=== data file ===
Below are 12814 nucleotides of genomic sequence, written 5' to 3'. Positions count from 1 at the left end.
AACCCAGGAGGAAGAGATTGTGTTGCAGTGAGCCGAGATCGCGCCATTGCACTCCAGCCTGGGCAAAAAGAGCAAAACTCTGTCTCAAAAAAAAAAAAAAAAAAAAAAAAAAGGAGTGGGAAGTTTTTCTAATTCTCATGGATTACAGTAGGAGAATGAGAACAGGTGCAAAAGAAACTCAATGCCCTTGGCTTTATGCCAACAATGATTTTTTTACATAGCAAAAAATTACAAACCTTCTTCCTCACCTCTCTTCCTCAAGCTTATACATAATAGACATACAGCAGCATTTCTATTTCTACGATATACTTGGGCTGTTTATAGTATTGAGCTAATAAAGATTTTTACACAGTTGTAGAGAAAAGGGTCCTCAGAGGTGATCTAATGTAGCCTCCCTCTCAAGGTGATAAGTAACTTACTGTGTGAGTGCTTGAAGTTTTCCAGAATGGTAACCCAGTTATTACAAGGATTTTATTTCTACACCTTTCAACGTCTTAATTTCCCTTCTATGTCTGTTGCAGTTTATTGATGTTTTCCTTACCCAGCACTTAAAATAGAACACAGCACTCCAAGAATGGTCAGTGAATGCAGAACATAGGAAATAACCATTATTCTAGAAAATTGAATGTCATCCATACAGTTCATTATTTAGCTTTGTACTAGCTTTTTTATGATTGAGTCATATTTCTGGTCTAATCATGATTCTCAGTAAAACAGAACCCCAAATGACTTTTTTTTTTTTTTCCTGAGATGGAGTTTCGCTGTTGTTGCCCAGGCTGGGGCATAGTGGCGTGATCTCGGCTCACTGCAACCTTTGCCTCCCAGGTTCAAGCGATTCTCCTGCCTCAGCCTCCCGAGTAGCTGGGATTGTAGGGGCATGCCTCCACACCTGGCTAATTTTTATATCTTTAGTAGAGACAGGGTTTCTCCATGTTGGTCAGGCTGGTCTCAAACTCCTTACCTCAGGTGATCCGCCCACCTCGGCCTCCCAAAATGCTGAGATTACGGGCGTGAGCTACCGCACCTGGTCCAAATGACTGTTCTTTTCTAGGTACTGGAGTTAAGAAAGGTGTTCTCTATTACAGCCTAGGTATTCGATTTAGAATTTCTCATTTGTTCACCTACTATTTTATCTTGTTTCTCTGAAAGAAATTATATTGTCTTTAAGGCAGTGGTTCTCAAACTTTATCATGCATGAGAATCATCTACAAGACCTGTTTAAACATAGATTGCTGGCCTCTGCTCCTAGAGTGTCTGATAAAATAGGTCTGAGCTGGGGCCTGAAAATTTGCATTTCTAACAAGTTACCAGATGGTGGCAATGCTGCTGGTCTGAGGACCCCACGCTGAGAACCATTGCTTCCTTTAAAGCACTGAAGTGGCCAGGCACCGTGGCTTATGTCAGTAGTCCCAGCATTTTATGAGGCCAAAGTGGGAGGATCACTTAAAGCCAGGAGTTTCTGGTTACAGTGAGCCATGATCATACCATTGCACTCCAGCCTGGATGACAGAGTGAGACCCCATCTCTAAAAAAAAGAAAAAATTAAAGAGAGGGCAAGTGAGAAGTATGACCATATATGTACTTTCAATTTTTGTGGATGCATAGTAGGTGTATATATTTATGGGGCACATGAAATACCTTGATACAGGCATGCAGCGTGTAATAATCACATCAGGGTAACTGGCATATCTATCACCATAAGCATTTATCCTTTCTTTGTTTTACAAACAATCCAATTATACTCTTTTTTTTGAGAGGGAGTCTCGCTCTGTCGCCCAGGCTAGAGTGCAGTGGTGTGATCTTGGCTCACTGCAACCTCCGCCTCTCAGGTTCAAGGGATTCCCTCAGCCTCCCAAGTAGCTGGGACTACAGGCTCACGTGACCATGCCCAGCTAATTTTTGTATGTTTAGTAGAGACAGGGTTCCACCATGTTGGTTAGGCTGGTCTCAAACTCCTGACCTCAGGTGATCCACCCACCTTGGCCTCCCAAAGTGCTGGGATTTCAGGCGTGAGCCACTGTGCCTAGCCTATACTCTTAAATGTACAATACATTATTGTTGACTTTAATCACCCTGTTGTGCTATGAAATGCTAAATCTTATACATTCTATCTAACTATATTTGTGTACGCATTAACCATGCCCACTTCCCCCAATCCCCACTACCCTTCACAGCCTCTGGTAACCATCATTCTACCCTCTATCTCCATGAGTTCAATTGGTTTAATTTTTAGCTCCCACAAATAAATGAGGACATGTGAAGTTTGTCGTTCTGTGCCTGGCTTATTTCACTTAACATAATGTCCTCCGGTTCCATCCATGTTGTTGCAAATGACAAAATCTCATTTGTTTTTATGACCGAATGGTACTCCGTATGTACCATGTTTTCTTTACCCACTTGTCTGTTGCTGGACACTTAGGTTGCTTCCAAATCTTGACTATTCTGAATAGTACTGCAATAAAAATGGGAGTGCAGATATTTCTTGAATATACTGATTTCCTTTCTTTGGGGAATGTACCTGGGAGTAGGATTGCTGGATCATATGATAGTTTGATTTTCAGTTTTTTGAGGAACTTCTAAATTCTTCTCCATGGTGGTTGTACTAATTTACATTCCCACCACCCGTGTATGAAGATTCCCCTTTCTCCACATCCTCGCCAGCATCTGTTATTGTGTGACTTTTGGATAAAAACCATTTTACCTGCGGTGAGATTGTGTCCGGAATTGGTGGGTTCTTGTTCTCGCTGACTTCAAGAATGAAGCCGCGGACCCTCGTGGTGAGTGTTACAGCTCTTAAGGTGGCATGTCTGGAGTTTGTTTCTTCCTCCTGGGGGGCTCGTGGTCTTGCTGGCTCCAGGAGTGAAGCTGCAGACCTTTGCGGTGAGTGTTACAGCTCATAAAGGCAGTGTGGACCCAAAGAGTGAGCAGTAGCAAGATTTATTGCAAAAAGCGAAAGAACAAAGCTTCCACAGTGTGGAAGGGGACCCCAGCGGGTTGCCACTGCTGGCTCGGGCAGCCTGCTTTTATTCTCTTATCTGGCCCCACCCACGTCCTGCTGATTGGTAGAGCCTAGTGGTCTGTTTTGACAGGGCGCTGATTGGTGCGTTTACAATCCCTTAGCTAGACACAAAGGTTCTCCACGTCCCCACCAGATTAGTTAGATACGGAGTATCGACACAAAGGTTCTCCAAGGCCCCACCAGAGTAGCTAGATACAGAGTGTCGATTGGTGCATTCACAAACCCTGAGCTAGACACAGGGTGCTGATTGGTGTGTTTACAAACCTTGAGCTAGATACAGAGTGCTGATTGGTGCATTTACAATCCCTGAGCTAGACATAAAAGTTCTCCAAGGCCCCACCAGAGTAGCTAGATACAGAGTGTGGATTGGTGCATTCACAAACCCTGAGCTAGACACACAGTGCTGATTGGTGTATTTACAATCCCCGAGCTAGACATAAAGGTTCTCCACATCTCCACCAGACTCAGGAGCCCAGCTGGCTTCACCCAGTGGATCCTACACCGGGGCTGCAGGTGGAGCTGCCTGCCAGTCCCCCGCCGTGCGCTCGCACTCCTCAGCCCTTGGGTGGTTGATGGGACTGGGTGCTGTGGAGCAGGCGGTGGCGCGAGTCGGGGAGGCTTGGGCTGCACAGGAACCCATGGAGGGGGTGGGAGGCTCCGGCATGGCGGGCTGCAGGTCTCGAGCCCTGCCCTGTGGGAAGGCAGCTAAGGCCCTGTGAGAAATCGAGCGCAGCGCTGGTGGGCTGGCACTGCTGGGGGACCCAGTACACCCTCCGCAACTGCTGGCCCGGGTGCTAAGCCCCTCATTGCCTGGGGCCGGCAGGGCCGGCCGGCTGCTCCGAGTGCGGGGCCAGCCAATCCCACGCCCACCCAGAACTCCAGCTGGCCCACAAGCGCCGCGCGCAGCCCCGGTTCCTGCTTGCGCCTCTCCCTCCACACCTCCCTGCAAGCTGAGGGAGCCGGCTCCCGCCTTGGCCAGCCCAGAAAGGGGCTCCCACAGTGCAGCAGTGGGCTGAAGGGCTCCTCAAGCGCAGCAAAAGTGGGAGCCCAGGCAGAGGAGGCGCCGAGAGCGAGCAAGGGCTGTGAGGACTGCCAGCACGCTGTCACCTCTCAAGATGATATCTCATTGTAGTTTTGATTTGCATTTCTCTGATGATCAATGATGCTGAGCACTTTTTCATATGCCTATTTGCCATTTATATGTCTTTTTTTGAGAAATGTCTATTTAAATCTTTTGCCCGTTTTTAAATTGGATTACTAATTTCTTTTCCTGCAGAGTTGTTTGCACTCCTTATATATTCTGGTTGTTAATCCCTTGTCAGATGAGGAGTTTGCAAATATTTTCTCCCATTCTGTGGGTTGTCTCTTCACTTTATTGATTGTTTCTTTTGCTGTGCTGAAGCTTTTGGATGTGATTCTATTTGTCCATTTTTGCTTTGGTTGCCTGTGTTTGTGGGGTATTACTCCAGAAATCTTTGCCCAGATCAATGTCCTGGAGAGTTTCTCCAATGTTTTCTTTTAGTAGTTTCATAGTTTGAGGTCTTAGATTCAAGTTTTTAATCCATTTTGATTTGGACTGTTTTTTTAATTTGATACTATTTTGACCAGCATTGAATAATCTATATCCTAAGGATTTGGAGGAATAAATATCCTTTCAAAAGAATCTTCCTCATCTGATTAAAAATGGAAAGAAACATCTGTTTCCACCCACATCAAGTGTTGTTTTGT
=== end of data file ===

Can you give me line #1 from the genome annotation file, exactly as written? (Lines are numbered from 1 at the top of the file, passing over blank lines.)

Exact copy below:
Below are 12814 nucleotides of genomic sequence, written 5' to 3'. Positions count from 1 at the left end.